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2d color plotting tool

Project description

colorview2d Readme
==================

Use colorview2d to visualize and analize 2d data with (linear) axes.

Features:
---------

- Interactive colorbar adjustment.
- Wide range of adjustable filters (mods) using routines from numpy, scipy and scikit.images:

- interpolation,
- Gaussian and median filters,
- scale, rotate, flip, crop
- thresholding to extract features,
- absolute value, natural logarithm, derivation
- something missing? Add a mod easily.

- Plot to pdf or just use the matplotlib figure.
- Annoyed of matplotlib.pyplots 2d colorplot interface? Simple and
convenient plot configuration.

- Adjust axis labels, their size and font as well as the plot size.
- Easily adapt the colorbar to your needs.

- Mass extract linetraces (to depict feature evolution).
- Save cv2d config files and restore any modifications easily.
- Save and load data to and from plain text files (gnplot format).

Installation
------------

You can use the python package index via pip

::

sudo pip2.7 install --upgrade colorview2d

*Note*: If you receive a 'Could not find a version that satisfies...' error, try to
upgrade pip, ``pip install --upgrade pip``

If you are considering writing your own mods then installation into the
userspace is preferable (access to colorview2d/mods to place the mod
file).

::

pip2.7 install --user <username> --upgrade colorview2

Usage
-----

I stronlgy recommend to use ipython interactive shell for this tutorial.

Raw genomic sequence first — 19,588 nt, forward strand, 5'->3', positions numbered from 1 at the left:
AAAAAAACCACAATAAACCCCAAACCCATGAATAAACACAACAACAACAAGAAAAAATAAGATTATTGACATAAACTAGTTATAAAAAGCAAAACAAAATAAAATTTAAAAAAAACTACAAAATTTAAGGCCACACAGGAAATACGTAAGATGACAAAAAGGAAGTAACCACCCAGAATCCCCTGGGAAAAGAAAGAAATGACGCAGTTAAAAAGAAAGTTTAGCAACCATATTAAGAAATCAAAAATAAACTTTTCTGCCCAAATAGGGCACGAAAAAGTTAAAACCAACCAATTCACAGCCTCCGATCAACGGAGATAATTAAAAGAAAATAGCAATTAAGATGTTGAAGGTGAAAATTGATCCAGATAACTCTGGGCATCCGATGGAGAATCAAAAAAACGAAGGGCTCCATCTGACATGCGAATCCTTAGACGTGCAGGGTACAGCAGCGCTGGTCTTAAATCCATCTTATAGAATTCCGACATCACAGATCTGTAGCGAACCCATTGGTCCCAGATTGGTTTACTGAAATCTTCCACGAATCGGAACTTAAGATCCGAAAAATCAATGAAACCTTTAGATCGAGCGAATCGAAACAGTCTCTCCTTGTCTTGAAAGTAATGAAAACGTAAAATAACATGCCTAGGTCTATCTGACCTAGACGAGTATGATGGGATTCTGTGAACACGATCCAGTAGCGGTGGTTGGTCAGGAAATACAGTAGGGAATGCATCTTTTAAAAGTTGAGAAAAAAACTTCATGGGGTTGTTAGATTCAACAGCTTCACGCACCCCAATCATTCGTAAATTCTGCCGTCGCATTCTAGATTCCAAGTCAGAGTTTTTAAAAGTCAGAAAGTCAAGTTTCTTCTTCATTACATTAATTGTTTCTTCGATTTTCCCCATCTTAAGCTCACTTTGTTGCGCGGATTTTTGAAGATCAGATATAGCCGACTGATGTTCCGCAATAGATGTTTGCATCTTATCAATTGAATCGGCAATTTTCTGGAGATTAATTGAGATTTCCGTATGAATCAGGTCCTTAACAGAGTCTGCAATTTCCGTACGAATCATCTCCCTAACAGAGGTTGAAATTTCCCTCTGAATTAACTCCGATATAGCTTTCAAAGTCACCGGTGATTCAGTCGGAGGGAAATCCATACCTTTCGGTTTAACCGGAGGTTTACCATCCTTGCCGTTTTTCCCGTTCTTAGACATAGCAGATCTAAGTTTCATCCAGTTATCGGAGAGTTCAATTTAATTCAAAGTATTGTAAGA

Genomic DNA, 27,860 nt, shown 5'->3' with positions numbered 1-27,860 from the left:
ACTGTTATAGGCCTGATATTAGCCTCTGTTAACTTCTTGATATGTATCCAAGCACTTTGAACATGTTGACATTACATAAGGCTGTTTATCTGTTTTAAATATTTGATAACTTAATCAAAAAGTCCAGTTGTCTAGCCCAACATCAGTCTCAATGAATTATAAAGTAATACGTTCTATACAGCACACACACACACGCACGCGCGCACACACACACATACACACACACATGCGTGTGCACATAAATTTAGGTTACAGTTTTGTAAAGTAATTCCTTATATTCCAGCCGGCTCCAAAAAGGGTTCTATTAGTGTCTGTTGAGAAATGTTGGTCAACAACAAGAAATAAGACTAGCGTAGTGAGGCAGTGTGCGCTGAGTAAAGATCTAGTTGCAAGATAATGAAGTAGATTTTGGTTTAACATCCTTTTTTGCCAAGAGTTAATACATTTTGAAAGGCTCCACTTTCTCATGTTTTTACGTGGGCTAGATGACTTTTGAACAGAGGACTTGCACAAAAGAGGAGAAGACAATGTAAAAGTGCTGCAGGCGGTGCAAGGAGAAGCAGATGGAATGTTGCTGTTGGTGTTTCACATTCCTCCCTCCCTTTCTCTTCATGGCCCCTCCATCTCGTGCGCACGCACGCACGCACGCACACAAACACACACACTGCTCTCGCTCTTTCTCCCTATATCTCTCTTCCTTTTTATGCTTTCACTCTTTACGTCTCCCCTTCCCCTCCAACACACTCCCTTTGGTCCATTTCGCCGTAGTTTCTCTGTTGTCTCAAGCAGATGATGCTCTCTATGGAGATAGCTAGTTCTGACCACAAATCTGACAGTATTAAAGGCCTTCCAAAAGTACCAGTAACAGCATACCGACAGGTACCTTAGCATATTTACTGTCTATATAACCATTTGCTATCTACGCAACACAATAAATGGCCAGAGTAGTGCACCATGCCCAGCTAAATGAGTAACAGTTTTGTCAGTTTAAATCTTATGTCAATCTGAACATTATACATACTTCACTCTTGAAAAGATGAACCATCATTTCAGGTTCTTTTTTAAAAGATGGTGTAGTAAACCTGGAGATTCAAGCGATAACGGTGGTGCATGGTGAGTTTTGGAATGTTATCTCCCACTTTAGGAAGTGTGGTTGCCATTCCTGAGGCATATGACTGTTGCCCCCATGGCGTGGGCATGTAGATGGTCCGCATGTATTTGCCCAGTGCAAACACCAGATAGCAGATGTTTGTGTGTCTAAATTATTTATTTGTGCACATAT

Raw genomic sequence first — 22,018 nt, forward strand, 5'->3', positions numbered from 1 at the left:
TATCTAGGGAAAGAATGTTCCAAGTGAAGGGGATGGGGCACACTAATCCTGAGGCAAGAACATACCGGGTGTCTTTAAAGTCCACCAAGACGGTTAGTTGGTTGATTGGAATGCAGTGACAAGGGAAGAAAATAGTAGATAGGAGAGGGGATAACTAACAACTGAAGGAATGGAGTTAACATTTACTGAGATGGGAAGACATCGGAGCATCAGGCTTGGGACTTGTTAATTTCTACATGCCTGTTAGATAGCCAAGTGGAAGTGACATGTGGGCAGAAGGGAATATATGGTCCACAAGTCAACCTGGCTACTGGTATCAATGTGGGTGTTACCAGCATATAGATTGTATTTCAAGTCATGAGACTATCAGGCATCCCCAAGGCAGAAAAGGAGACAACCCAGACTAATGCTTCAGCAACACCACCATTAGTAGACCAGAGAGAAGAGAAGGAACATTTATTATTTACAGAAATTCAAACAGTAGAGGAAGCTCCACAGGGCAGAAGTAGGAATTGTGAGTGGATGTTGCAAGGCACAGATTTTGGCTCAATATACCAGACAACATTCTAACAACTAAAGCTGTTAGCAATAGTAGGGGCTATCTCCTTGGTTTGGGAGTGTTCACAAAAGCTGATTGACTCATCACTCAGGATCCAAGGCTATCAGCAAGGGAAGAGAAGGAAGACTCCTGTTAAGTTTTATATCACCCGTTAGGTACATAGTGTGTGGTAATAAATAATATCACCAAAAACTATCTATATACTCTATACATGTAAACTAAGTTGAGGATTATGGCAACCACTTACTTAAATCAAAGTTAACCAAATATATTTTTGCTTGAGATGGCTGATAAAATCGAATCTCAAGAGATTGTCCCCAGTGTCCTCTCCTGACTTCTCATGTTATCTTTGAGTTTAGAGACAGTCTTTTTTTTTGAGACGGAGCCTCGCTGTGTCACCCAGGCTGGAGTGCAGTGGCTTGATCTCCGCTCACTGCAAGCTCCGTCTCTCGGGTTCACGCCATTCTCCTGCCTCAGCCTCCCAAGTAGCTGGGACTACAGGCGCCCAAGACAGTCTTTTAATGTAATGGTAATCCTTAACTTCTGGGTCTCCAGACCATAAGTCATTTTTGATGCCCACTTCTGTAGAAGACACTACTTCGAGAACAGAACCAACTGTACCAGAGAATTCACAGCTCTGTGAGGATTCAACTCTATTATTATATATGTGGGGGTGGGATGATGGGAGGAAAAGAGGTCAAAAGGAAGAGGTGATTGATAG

We initialize some random data with x and y ranges:

::

import numpy as np
data = np.random.random((100, 100))
xrange = (0., np.random.random())
yrange = (0., np.random.random())

Obtain a :class:`colorview2d.Data` instance to initialize the :class:`colorview2d.View`
object:

::

import colorview2d
data = colorview2d.Data(data, (yrange, xrange))
view = colorview2d.View(data)

Note that the order of the ranges (y range first) is not a typo. It is
reminiscent of the rows-first order of the 2d array.

What is the data about? We add some labels:

::

view.config['Xlabel'] = 'foo (f)'
view.config['Ylabel'] = 'bar (b)'
view.config['Cblabel'] = 'nicyness (n)'

Let us have a look.

::

view.show_plt_fig()

You should see two figures opening, one containing the plot, the
other two simple matplotlib slider widgets to control the colorbar
interactively.

We do not like the font and the ticks labels are too small

::

view.config.update({'Font': 'Ubuntu', 'Fontsize': 16})

Also, the colormap, being default matplotlib's jet, is not
greyscale-compatible, so we change to 'Blues' (have a look at the
matplotlib documentation to get a list of colormaps).

::

view.config['Colormap'] = 'Blues'

Its time to plot a pdf and save the config

::

view.plot_pdf('Nice_unmodified.pdf')
view.save_config('Nice_unmodified.cv2d')

*Note*: Have a look at the plain text ``Nice_unmodified.cv2d``. The
config is just read as a dict. If you modify this file, changes get